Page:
What an egg! As big as a ball
As big as a bowl,
As big as a head.
A feast for all five of them,
All in one shell.
Crack it, shake it, scramble it, fry it!
But when they tried to break it, it wouldn’t crack.
When they tried to smash it, it wouldn’t budge.
And when they tried to roast it whole
It bounced back out of the fire again.
In and out,
In and out,
In and out!
With their shouting
The children missed the slither at first
Hissing through the grass,
Sliding across bark,
Slipping along the path,
An angry dragon mother
Come for her egg.
Spears and spikes and a long pointed tail
No legs, no wings,
Just a smile wide enough to swallow
A child or two.
And angry as fire.
The children ran
Through the woods,
No horse could gallop
No cheetah could run
As fast as them.
But the dragon was faster.
A charging rhino breaking trees,
An angry jaguar roaring like the wind;
She was a tornado.
The trees ended suddenly
In a long falling slope
And the children fell,
Toppling and tumbling,
Slipping and sliding,
Through the grass,
All the way down
To splash into water
And sink into a smelly swamp,
Leaving the dragon disappointed
At the top of the hill.
Part 6: The Swamp
Slimy and stinking
The swamp was like a giant smelly, sweaty sock
And the children were
Shouting, screaming, yelling for help
And drowning deep,
Their cries woke an unexpected friend
Who shook his head and unfolded his wings.
Willow-green and magnificent,
The Green Horse reared.
The amazing creature flew
As fast as a falcon to the smelly swamp
Not a moment too late
For just a minute more and
They’d have gone under
Sucked into the smelly, stinking, mouldy mud.
Down he swooped
He grasped and grabbed but slime-slippery children slid
From his teeth and hooves
And he could only carry them
One by one to safety
And the others waited
Struggling while they waited their turn.
Then, dripping mud,
Cold and wet and miserable
The children stood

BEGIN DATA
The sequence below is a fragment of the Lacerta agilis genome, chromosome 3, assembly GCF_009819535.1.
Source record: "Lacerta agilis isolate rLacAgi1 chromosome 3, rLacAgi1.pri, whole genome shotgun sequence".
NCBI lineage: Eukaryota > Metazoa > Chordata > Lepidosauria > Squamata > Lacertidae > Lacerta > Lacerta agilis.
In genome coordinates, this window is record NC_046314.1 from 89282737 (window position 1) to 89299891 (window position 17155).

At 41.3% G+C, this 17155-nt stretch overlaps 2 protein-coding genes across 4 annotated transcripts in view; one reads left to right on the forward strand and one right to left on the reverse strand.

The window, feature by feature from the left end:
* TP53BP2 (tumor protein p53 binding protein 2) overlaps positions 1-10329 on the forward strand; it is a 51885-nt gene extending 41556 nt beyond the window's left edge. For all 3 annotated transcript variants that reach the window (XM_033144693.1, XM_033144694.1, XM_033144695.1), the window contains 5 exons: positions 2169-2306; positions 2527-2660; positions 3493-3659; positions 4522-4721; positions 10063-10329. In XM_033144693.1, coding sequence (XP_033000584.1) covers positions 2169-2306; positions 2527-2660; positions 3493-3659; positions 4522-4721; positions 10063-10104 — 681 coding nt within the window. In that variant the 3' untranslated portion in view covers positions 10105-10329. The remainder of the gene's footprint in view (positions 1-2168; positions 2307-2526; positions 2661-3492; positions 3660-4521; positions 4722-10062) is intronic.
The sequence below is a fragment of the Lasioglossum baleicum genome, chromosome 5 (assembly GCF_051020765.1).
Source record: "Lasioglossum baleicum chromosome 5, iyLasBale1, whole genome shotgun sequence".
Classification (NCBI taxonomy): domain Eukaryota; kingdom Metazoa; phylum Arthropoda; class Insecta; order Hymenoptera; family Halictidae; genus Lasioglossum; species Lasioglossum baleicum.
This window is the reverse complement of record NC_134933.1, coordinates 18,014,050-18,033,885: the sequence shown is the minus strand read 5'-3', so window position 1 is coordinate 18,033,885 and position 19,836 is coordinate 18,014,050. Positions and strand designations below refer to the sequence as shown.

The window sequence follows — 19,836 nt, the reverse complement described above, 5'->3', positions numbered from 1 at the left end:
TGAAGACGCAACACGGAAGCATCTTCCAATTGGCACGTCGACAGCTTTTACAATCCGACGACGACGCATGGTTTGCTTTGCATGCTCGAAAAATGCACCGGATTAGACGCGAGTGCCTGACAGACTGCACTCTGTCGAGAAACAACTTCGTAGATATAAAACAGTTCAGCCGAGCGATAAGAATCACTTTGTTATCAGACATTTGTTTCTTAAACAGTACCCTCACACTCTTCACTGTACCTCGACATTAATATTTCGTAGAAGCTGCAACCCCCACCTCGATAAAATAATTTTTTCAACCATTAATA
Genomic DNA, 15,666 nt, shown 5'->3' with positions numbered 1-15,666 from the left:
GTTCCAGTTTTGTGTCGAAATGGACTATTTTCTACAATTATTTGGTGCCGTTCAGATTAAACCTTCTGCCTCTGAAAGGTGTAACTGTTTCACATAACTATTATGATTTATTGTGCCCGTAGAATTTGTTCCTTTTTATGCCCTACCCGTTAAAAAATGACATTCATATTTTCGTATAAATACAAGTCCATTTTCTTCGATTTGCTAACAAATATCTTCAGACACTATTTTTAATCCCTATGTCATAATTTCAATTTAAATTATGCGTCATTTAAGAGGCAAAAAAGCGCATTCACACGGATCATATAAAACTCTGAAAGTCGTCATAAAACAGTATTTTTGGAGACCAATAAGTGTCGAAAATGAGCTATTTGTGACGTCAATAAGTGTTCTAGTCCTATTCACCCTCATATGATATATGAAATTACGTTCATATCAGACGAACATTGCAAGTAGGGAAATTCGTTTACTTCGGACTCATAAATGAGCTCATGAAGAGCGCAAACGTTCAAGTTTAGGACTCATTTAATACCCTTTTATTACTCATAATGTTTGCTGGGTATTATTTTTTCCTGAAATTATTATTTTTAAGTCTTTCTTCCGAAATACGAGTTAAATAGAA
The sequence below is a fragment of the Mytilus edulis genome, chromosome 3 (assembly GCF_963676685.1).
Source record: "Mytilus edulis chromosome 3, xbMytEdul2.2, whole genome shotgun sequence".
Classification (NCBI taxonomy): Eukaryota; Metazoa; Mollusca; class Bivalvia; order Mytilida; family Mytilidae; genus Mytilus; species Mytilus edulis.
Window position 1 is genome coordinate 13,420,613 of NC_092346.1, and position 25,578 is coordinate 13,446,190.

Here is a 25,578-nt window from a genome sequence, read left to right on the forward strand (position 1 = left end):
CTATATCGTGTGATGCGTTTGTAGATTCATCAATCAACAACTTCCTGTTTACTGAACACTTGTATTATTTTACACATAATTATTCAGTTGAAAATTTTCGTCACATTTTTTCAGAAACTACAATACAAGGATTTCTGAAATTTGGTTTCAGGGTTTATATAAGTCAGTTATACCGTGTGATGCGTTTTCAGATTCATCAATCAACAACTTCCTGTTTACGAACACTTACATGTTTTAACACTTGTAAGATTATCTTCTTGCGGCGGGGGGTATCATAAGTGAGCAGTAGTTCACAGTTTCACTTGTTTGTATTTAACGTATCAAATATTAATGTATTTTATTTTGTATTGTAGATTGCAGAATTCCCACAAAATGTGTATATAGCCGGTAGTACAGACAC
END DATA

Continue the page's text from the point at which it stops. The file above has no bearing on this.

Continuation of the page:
On the edge of a stream
Where one long stone crossed the river.
One long rock over
A waterfall like a mountain,
Deep, dirty and dark
Dashing down into danger
Part 7: Victoria
One by one, over the bridge
And there is a bright door,
In a dark wall!
And a friendly old woman meets them.
Victoria welcomes them in,
Passes them socks and towels
And a pie, their favourite pie
Chicken, cheese and chips
With apple pie for afters
And the children sink to sleep
In her cosy, comfy treehouse.
But a noise wakes them.
In the dark middle of the night when
Bears and badgers and bats are out.
And Victoria is changing!
Her ears sink into her head.
Her nose stretches out, longer, pointier,
Her skin grows green,
As green as grass and leaves and lizards
As crickets, chameleons and cucumbers.
Spots sprout on her hideous face:
Two, big and juicy as raspberries,
And smaller ones, as many and as red
As cherries on a tree.
Over her sensible, friendly skirt and blouse,
She wraps a long black cloak,
And stretches her fingers, with nails
Like knives, like thorns….
“Oh, no!” said the children
We’ll be dinner
And birthday cake.
Throw a stone!
Over there! Over there!”
Victoria looks, peering into the darkness
And the children creep away
And into the dark and dangerous night
Part 8: The duckling and the swan
Wearily the children wandered,
Wondering if their quest was hopeless,
Would they find their parents?
Would they find a family again?
Following the windy path from the witch’s house,
A tiny toad was dead, pancake squashed onto
The dusty, dirty stones.
A delicate duckling with a sore leg limped ahead of them
But they collected him into their caring hands
And carried him gently.
They climbed the path
Until bright buttercups stopped them,
Shining as bright as the stars
Twinkling in the sky above them,
The yellow flowers surrounded a
Comfortable, cosy cottage,
Made of piled branches it looked like
A beautiful bird’s nest,
Tiny in the massive, magnificent forest.
The wooden door opened,
Quietly creaking wide.
A sleek and slender swan stood there!
Her white wings guided the children into
The warmth of her home where
They laid the duckling to rest on soft, smooth sheets
By the fire, knowing he would be safe.
They stayed the rest of the long night with the swan
Snug as swanlings in a nest.
In the morning after fond farewells,
They stepped out into a
Morning full of new adventures
Part 9: The perilous forest
On into the forest,
Full of fear,
For this forest is different,
There are no friendly goblins here,
Or green children in the leaves.
Even the trees are mean,
Watching with fiery yellow eyes,
And grabbing at the children as they pass,
Scratching and scraping with twigs like claws
On branches as strong as a giant’s arms.
The children hear,
Dry rustling leaves,
And claws sharpened on tree trunks.
The roars of jaguars
And the snores of bears.
Trapped in cages to guard the path.
The animals see the children
And break free.
They shake their heads.
They stretch their claws.
The children run
Pounding footsteps follow them,
Heavy feet drumming on the ground,
Giant feet following them.
And then stop
Curled up under their cloaks and under
Leaves and mud
The children wait
As the angry animals rush by.
Then along the path
And there is the Palace at the Heart of the Wood!
Part 10: The Queen’s Palace
Deep in the woods,